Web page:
New Solar-Powered Water Purifier Could Help Address Global Drinking Water Shortages
Written by AZoCleantech
You have seen how Bear Grylls turns polluted water into drinking water with little more than plastic and sunlight. Based on this survival technique, academics have now added a third element – carbon-dipped paper – to create a highly efficient and inexpensive method to turn contaminated water and saltwater into potable water for personal use.
The idea could help address drinking water shortages worldwide, and especially in developing areas and territories affected by natural disasters. This is described in a study published online today (Jan. 30, 2017) in the Global Challenges journal.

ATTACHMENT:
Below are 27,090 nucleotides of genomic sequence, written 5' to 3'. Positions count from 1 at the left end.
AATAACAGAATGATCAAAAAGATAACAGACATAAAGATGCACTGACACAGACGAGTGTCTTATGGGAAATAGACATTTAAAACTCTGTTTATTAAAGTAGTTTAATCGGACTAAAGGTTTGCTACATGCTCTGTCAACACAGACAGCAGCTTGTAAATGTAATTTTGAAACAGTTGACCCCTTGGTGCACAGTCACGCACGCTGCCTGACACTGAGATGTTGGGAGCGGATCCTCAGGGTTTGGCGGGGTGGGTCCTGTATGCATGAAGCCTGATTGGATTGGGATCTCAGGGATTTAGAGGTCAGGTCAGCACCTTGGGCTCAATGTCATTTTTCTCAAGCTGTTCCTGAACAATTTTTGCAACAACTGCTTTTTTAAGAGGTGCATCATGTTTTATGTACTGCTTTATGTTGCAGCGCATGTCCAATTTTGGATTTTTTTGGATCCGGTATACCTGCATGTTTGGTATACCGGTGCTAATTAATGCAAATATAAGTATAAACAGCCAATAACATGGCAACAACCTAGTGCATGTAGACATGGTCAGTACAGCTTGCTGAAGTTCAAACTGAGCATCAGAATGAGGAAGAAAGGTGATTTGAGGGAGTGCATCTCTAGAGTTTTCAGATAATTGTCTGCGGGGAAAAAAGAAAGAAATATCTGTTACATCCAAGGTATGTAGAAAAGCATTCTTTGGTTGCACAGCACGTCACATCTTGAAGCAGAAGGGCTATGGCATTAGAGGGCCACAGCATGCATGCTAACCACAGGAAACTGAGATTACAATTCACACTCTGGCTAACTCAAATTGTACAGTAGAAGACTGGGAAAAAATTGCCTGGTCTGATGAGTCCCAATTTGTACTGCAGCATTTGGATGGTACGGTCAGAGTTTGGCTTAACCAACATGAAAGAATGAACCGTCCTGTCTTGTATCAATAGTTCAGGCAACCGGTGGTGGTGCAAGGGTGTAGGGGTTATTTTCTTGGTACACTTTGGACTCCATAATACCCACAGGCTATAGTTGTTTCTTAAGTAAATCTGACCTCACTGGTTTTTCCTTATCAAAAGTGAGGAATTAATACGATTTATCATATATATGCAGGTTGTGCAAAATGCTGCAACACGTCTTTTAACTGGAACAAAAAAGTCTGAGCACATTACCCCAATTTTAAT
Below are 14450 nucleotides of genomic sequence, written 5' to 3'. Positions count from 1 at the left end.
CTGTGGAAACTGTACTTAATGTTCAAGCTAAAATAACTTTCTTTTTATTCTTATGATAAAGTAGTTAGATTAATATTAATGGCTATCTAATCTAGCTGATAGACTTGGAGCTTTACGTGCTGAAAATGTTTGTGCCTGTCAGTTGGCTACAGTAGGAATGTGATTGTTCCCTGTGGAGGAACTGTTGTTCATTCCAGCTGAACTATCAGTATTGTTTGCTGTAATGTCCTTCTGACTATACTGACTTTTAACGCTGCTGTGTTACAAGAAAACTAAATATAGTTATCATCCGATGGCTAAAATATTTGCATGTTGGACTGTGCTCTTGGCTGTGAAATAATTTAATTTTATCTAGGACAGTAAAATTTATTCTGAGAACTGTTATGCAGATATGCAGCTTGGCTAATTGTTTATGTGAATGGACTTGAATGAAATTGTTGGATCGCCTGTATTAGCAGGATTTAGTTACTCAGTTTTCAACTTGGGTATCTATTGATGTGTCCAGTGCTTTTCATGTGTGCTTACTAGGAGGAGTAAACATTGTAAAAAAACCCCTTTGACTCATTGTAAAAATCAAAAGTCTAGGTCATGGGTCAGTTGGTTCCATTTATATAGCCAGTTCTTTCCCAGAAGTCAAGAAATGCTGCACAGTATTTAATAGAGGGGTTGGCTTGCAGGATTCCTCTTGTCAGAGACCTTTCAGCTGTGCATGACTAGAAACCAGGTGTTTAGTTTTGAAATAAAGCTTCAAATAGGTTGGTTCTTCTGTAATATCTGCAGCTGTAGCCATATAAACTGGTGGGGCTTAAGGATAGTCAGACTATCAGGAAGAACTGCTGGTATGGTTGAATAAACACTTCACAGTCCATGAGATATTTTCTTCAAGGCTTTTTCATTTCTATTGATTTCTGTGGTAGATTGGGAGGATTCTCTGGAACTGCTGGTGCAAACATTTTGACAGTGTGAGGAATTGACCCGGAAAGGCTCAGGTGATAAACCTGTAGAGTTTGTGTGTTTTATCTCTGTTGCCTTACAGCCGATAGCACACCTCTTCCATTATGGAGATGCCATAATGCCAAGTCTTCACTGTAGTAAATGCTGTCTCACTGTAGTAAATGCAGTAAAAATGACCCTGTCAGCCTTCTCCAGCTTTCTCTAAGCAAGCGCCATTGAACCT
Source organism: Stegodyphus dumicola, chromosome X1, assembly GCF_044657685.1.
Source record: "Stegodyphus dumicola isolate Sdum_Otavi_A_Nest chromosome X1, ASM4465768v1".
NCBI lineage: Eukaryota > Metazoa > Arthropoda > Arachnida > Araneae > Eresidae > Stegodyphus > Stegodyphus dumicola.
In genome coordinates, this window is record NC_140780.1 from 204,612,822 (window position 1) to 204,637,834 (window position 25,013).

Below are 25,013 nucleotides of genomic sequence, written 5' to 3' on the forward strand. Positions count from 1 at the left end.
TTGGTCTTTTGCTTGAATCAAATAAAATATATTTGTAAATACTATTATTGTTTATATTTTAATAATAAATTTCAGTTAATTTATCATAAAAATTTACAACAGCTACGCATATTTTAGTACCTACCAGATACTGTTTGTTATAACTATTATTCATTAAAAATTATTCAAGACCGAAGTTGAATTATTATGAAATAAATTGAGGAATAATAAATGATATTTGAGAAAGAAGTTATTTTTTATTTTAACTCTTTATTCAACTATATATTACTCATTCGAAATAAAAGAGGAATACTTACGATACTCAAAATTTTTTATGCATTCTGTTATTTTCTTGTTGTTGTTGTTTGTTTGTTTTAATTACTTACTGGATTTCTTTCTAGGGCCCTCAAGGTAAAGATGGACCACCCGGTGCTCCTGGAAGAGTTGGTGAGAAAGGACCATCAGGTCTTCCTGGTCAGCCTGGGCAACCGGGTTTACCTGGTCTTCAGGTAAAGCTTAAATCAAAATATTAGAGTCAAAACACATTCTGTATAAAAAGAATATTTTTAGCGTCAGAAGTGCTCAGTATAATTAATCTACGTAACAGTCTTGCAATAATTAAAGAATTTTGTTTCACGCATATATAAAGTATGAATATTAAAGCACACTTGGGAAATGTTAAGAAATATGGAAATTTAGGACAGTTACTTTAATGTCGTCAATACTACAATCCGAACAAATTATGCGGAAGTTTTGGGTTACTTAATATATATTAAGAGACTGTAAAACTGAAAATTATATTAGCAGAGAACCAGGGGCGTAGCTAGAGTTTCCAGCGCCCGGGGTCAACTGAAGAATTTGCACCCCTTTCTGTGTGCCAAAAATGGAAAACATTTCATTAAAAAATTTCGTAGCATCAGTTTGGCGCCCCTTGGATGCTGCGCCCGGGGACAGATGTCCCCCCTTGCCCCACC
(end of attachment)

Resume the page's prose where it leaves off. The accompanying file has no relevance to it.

Using extremely low-cost materials, we have been able to create a system that makes near maximum use of the solar energy during evaporation. At the same time, we are minimizing the amount of heat loss during this process.
Qiaoqiang Gan, PhD, Associate Professor, University at Buffalo
Other members of the research team are from the University of Wisconsin-Madison, University at Buffalo‘s Department of Chemistry, Fudan University in China, and the lab of Gan, who is a member of UB’s New York State Center of Excellence in Materials Informatics and UB’s RENEW Institute, an interdisciplinary institute dedicated to solving complex environmental problems.
Solar Vapor Generator
In order to perform the study, the research team created a small-scale solar still. The device, known as a “solar vapor generator,” uses the heat converted from sunlight to clean or desalinate water. Here’s how the device works:
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